providing range and cross-range position of moving targets
within an urban structure.

System Description
The radar system can be described in four parts: the hardware, the antenna array, the imaging algorithm, and the
data acquisition and graphical user interface (GUI). Photographs of the radar system are shown in Figure 2.

power at 50% duty cycle. Figure3 shows the transmit


and receive ports are fed to fan-out switch matrices connected to the array elements. This radar architecture
implements a range gate by using a high-Q intermediatefrequency (IF) filter FL1 [4]. This filter band-limits the
decorrelated LFM prior to pulse compression, resulting
in an effective range gate of the target by rejecting scattered returns from the air-wall boundary, thereby providing a spatial frequency range gate. This design provides
maximum dynamic range and sensitivity for imaging
targets behind a wall [5, 6].

Radar System
The core of this system is a range-gated FMCW radar
device that transmits linear frequency-modulated (LFM)
chirps from 24 GHz in 1 ms with 1 W peak transmit

Antenna Array
The antenna array is shown in Figure 2a. The transmit port of the FMCW radar is connected to a fan-out
switch matrix made up of switches SW13 (shown in Fig-

(a)

(b)

FIGURE 2. Photographs of the through-wall radar imaging system show (a) the antenna elements on the front of the system,
and (b) the transmitter, receiver, power supplies, diagnostic oscilloscope, and computer on the back.
VOLUME 19, NUMBER 1, 2012 n LINCOLN LABORATORY JOURNAL

63

through-wall imaging radar

ANT9
ANT10

SW2

ANT11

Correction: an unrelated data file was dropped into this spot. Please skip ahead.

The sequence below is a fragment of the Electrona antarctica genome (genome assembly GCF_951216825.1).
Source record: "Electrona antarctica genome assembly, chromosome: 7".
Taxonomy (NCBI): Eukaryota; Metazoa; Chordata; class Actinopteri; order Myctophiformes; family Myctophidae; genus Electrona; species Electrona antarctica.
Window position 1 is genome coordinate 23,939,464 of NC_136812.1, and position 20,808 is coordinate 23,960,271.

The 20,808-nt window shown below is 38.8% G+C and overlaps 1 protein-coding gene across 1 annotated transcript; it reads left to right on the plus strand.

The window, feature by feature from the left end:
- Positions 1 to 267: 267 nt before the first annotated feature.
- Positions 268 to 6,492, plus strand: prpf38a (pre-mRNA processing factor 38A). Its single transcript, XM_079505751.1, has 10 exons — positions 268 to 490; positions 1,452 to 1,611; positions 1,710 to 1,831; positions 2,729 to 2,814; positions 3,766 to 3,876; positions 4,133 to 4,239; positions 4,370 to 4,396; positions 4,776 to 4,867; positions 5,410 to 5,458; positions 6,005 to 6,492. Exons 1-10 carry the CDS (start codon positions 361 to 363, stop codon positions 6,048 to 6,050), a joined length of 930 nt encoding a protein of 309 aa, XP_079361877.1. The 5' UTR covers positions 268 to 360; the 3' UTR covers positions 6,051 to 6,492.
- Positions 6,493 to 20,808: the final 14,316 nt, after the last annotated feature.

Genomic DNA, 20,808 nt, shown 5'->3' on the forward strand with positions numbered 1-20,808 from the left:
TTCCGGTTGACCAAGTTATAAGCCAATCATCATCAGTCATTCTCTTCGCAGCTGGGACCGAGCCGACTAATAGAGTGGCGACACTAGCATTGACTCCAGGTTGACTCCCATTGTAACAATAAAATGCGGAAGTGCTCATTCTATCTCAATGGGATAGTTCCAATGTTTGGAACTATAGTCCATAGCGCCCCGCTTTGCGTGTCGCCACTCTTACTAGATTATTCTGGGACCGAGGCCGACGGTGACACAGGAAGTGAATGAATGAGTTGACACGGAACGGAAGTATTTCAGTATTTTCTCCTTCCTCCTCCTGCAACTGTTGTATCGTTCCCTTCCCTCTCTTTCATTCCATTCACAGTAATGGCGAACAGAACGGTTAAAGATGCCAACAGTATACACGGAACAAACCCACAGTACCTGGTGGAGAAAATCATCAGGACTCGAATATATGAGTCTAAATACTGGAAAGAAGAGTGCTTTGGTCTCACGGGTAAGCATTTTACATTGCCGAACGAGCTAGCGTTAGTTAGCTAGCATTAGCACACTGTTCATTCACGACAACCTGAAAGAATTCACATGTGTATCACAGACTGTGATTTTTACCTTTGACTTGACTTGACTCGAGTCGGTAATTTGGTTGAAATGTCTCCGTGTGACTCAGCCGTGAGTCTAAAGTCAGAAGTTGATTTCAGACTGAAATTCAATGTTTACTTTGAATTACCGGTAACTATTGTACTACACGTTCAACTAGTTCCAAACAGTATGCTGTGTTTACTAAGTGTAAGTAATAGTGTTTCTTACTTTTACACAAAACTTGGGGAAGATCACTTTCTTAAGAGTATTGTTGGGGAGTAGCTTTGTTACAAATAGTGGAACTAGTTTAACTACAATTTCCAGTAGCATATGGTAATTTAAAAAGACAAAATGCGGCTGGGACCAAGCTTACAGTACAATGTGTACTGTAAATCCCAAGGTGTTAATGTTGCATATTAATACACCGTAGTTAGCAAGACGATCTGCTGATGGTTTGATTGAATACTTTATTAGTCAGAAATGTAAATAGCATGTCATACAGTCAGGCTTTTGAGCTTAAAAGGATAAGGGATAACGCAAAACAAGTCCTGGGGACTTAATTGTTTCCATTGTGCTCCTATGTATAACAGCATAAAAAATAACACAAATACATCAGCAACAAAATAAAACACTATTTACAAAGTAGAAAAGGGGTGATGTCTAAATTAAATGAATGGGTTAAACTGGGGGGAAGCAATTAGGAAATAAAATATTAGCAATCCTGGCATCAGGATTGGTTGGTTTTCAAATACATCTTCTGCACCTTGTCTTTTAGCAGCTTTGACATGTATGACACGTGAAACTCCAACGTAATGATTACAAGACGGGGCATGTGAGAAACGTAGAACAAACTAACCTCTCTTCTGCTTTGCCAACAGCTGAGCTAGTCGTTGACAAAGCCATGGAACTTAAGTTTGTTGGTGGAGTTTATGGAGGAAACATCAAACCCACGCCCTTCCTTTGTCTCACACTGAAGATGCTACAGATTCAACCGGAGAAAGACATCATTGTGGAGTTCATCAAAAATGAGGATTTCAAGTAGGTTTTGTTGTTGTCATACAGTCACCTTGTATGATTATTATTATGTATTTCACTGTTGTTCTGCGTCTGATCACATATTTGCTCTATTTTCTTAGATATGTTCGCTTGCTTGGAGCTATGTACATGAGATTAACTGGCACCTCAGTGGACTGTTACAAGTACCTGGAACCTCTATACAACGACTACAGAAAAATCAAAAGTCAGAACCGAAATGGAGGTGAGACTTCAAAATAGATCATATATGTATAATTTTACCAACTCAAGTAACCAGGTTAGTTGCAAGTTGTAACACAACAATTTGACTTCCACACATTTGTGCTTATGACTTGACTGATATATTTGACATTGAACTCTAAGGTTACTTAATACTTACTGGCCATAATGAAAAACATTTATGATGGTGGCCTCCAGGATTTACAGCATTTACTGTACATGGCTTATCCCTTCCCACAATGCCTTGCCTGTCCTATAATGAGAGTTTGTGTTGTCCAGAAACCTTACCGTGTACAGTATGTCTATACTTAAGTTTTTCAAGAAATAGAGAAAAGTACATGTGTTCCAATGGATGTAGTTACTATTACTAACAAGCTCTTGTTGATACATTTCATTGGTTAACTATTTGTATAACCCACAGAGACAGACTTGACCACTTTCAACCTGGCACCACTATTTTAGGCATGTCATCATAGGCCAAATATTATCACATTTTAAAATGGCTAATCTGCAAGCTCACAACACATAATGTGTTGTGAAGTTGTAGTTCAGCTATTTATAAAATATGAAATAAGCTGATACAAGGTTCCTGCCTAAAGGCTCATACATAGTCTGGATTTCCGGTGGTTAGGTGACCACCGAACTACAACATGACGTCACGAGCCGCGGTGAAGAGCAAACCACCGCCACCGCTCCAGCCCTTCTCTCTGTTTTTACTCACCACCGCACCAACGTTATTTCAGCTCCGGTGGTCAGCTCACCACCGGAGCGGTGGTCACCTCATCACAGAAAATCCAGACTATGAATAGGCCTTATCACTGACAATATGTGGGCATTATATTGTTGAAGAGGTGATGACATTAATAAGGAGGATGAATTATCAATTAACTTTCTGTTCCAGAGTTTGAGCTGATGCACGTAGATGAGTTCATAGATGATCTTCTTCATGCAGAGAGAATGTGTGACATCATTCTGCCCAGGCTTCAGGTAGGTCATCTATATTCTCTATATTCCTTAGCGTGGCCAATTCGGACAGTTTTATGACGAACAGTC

ANT12
ANT13
ANT14

SW1

ANT15
ANT16

SW3
MXR2

OSC1

Ramp
generator

ANT17

PA1

ANT18
ANT19

OSC2

ANT20
MXR3 FL1
Video
amplifier

ADC
Trig

AMP1 MXR1 LNA9

ANT21

FIFO

LNA1

Digital control
Beamforming
and processing
computer

COTS PC

SW4

LNA2
LNA3
LNA4
LNA5
LNA6
LNA7
LNA8

ANT1
ANT2
ANT3
ANT4
ANT5
ANT6
ANT7
ANT8

FIGURE 3. The radar block diagram depicts the range-gated, frequency-modulated,


continuous-wave (FMCW) system, which facilitates through-wall imaging, connected
to receive and transmit fan-out switch matrices that feed all antenna array elements.

ure3) where the transmit port is fed to only one antenna


element (ANT921) at a time. Similarly, the receive
port of the radar system is connected to an eight-port
switch (SW4) that connects to one low-noise amplifier
(LNA18) at a time. Each LNA is connected to and physically mounted to a receiver element (ANT18) to preserve the noise figure through feed line and system losses.
The antenna element (the top layer is shown in Figure 4) is based on a combination of a Vivaldi and linear
tapered-slot design and is capable of supporting at least
24 GHz of bandwidth with efficient radiation and useful
E and H plane beamwidths.
The radar uses only a subset of all possible antenna
combinations, which consist of 44 bistatic antenna
element combinations whose effective phase centers
approximate a linear array evenly spaced /2 [2]. These
64

LINCOLN LABORATORY JOURNAL n VOLUME 19, NUMBER 1, 2012

bistatic antenna combinations are shown in Figure 5;


the large circles represent ANT121, the lines represent
the bistatic baselines, and the small circles represent the
effective phase centers.

FIGURE 4. A single hybrid antenna using a combination of


a Vivaldi and linear slot design is shown. An array of these
populates the through-wall radar system.

john e. peabody, Jr., gregory l. charvat, justin goodwin, and martin tobias

12

20

20

20

5.75 5.75

8 Receive elements
44 Evenly spaced
phase centers

13 Evenly spaced
transmit elements

86
96

FIGURE 5. In this cartoon of the time-division multiplexed (TDM), multiple-input, multiple-output (MIMO) array layout [compare to Figure 2(a)](units in inches), large circles represent the antenna elements. The lines between the elements show the bistatic baselines, and the smaller circles indicate the location of each phase center. With this array,
44 virtual elements can be synthesized with just 21 actual antenna elements.